Do we really want to solve problems?

Therefore, it is of great importance that a turtle succeeds in laying her eggs in peace, each time she comes ashore. The group of tourists, however, wanted to see her and stood in front of her. Something which is unacceptable. People from the organization asked the group to stand behind the turtle. The response was the physical attacking of someone from the organization, and a fight started. At the end things turned out well – besides a few scratches and bruises – but after this incident the government sent police to patrol the beach to protect the people patrolling the beach for the turtles…

But then I discovered something that surprised me: the person who attacked was not just a tourist.

He was a family member of one of the local experts. And later I heard that the poachers often were family of those who worked for the organization. Everyone knew who the poachers were, and as they walked along, we heard as if it were the most normal thing in the world, “that’s my uncle.” It is actually not surprising, because everything took place in a very small village, far away from other villages and cities, which consisted of three big extended families. All of those involved – local experts, poachers, tourist guides, homeowners renting rooms to volunteers – were related.

Do we really want to solve problems?You could naively think: if the poachers are you family members and you want to protect the turtles, you could persuade or pressure your family member to quit poaching and get another job, instead of having people collect those eggs, bury them in a hatchery, and guard them?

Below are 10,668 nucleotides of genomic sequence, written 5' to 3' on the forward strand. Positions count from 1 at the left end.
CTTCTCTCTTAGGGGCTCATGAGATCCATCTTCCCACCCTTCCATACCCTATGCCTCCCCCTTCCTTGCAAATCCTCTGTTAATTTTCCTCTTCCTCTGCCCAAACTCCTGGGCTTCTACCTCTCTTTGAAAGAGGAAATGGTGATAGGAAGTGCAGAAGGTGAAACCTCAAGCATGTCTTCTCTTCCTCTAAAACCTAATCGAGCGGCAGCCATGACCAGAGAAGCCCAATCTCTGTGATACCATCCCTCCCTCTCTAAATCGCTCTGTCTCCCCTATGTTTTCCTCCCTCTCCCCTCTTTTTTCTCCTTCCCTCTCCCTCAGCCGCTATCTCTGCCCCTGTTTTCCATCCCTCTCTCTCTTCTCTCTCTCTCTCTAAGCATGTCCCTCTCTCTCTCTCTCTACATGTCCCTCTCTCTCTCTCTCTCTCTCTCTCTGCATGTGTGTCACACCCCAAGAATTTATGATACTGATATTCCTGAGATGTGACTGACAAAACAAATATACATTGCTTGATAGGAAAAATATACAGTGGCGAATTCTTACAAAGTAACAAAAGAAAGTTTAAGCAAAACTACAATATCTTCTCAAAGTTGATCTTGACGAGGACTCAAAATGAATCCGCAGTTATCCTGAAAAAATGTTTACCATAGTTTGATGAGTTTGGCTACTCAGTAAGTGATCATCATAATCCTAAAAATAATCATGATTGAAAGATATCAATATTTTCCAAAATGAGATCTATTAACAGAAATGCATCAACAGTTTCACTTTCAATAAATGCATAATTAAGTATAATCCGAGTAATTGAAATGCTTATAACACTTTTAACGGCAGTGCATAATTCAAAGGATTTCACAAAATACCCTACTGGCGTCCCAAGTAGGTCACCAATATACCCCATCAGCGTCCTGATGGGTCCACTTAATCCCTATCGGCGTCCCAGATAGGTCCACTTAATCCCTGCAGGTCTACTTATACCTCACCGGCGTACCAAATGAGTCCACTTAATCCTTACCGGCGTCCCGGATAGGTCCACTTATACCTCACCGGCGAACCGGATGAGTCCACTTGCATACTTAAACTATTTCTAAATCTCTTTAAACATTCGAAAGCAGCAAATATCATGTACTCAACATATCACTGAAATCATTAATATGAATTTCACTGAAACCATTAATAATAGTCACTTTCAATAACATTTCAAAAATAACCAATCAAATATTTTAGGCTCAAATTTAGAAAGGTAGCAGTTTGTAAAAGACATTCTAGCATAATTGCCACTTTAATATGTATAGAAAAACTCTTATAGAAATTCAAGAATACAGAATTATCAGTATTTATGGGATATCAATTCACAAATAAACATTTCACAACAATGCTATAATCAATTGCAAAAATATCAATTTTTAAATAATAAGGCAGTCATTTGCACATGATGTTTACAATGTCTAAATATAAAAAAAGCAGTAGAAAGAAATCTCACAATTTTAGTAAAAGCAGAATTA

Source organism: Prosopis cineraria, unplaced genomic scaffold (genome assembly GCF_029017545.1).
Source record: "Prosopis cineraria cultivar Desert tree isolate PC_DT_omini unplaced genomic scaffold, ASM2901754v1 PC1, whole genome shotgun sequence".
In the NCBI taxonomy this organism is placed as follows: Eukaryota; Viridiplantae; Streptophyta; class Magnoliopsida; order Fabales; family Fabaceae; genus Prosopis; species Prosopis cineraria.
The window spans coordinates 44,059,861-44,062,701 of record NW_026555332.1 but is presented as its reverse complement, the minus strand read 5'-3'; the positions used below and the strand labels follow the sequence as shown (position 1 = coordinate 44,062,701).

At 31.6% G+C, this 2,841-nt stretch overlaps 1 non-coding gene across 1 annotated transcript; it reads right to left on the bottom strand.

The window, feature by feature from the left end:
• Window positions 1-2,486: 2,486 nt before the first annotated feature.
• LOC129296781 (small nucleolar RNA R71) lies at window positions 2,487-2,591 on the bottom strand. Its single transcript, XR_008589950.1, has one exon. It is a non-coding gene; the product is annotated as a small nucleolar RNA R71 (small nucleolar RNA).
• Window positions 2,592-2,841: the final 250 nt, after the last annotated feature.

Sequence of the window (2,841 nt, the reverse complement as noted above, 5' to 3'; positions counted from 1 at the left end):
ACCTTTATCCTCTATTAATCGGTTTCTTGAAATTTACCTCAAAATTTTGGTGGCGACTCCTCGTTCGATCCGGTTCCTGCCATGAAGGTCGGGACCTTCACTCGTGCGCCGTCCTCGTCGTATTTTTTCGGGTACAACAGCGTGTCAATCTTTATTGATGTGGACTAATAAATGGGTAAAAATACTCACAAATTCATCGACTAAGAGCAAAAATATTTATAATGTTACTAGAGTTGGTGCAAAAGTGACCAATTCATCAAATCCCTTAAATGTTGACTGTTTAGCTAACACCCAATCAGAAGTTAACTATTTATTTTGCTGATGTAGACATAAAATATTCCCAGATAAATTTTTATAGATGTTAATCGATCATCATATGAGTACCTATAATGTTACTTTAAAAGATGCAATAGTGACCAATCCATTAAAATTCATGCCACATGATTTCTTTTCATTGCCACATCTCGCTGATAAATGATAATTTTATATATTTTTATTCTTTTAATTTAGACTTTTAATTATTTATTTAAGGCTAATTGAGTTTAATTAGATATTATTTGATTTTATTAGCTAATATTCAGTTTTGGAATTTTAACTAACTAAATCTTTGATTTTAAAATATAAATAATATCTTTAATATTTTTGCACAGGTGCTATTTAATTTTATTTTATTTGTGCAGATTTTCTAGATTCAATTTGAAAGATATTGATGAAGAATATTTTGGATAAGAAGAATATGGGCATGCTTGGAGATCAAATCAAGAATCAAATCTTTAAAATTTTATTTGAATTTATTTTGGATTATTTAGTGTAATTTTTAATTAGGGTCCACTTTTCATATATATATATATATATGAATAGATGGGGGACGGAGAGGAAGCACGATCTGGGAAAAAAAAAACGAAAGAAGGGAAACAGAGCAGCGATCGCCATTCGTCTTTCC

But if I think about the whole, I realize: if there aren’t any poachers, the eggs don’t need to be protected, and there won’t be any work for the local experts. Volunteers won’t come and spend money on accommodation and food, which was provided by other family members.  In fact, it had become a whole system in which most people (in this case the families) earned money with the protection of sea turtles, And even the volunteers would earn money from it later, by having a unique experience on their resume. It isn’t just “working for the good cause”.

Everyone would benefit from the situation if it remained as it was.

I certainly do not mean to say that people are deliberately maintaining problems. In personal conversations I had with the local experts, I got the impression that they really had a heart for nature and animals, and volunteers did not just work for their resume or the unique experience. And the problems are real: the turtles are really threatened with extinction, partially due to humans acts.

At the time, I do not do an extensive ethical analysis, so I don’t want to draw any hard conclusions and judgments. But one question keeps popping up:

If anyone has a particular benefit from the maintenance of the system of protecting species, do we really want to solve problems?

Do we really want to solve problems?